I was recently asked to help facilitate and to act as coach at a multi-day kick-off event for a new Agile Release Train (ART). The agenda initially looked a lot like that of the SAFe Program Increment (PI) Planning event, but there were immediate differences, the main one being a restricted attendee list due to ongoing team recruitment. The people in the room consisted largely of the SAFe Program level: Release Train Engineer (RTE), Product Management, Product Owner, Architecture, and a few Subject Matter Experts.
There existed a draft Roadmap that had been given a fair amount of thought and had at least a notional priority order, as Program Epics and Features were organised into four groups of decreasing priority. As an RTE or Agile Coach launching a new ART, one of the most pressing questions to ask yourself at the kick off of the new Program is this:
What needs to happen before we can plan our first Program Increment?
- Is the team in place?
- Is the Program Backlog ready for planning?
Clearly in the case of this ART, the Agile Teams were being recruited, but if you have a full Program team, as they did, then you can still prepare the Backlog. So how do you establish whether or not the Program Backlog is good enough for PI Planning, and if it isn’t then what techniques could you use to facilitate further preparation?
Preparing the Program Backlog
The Roadmap, as I mentioned above, did exist and the Product Management team had applied a best-guess set of priorities. The Architecture team had produced documents showing system breakdowns and interactions, so clearly a lot of thinking had already gone into articulating the Vision from various different viewpoints. What still needed to be established was whether or not the entire Program team had the same understanding of the Features on the Roadmap, whether or not the Features had been right-sized, and whether or not the priorities were correct.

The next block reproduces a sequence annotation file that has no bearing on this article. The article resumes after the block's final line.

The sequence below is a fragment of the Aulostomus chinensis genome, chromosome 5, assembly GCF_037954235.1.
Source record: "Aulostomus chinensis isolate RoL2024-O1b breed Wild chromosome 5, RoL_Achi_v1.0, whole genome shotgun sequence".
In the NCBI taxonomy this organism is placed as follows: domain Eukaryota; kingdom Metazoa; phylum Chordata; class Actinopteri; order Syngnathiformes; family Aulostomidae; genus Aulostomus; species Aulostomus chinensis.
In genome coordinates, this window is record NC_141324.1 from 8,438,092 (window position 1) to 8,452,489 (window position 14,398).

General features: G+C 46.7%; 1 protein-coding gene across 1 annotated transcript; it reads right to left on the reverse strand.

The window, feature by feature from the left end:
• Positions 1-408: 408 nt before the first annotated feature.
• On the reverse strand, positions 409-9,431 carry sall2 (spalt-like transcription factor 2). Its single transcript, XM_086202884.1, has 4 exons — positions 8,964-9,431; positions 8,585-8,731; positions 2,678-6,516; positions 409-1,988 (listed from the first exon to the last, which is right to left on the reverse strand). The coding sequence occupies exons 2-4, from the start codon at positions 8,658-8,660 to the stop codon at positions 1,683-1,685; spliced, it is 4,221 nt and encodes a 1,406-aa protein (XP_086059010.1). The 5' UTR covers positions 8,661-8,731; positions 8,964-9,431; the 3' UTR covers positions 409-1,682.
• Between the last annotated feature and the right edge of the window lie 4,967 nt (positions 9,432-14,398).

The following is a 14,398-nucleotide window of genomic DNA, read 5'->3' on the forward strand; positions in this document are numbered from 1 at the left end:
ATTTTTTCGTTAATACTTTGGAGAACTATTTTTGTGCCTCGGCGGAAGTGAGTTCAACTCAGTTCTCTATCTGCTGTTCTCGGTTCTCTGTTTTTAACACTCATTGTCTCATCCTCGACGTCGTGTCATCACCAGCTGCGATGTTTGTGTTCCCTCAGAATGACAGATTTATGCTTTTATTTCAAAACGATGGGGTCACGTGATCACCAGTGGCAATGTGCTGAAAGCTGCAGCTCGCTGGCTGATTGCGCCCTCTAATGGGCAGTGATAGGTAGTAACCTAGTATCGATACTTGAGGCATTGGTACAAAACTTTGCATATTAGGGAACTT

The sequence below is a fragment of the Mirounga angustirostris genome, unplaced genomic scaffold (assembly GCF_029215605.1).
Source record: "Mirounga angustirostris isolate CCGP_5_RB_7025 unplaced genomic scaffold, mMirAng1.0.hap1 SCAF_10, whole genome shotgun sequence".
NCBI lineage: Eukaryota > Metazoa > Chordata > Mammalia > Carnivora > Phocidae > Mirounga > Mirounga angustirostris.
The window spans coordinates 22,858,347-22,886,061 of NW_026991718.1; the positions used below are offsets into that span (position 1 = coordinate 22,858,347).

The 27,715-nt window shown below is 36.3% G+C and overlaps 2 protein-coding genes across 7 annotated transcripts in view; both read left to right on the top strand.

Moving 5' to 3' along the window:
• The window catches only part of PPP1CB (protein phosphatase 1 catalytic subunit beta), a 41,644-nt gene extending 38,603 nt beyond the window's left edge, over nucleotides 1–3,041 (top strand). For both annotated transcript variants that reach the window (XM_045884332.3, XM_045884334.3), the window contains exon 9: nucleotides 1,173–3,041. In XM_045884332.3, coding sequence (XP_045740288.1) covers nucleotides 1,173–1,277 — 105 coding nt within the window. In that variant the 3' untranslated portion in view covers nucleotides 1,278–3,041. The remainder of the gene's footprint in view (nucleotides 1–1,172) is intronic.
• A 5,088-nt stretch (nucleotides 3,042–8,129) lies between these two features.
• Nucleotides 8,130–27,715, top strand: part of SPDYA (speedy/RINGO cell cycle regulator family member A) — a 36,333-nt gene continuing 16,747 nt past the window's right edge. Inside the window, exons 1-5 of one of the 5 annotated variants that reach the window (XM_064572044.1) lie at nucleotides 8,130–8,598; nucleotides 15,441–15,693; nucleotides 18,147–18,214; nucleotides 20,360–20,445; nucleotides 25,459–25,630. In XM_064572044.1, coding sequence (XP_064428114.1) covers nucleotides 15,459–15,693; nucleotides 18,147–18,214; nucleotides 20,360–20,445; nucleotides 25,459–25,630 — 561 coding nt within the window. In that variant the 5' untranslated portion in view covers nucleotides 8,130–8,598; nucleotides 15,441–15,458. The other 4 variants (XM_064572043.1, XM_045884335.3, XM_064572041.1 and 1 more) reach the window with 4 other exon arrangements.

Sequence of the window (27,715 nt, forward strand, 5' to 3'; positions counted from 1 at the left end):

Does the Program Team Understand the Features?
Simply asking a group of people if they understand a written statement, such as a Feature description, is usually insufficient if you want to know that the entire group has the same understanding of that Feature. I’ve found that one of the most effective ways to quickly figure out if there is a shared understanding is to start prioritising the work.
SAFe recommends a method for prioritisation called the Weighted Shortest Job First (WSJF). This method uses four measures to apply a weighting to the items on a backlog:
- Business Value
- Time Criticality
- Opportunity Enablement/Risk Reduction
- Duration (Size)
I won’t go into any more detail here regarding WSJF; the point of listing the criteria used by this weighting method is that asking the team to agree these measures can help you to establish whether or not there is a shared understanding of the Features on the Backlog.
To begin with I asked the team to select what they thought was the smallest Feature. What I intended was for them to relatively Size each of the Features in priority group 1. With the simple question, “Is this Feature bigger or smaller than the others?”, it very quickly became clear, as they tried to do this, that their shared understanding, beyond a superficial level, was very patchy.
There’s a chance when you’re doing this that everybody agrees on relative sizes and that the act of sizing the Backlog doesn’t draw out the right conversations to show any gaps in understanding. This is why I like the full set of measures used for WSJF; if discussions on Size don’t draw out any gaps, maybe discussions around Business Value will, or Time Criticality.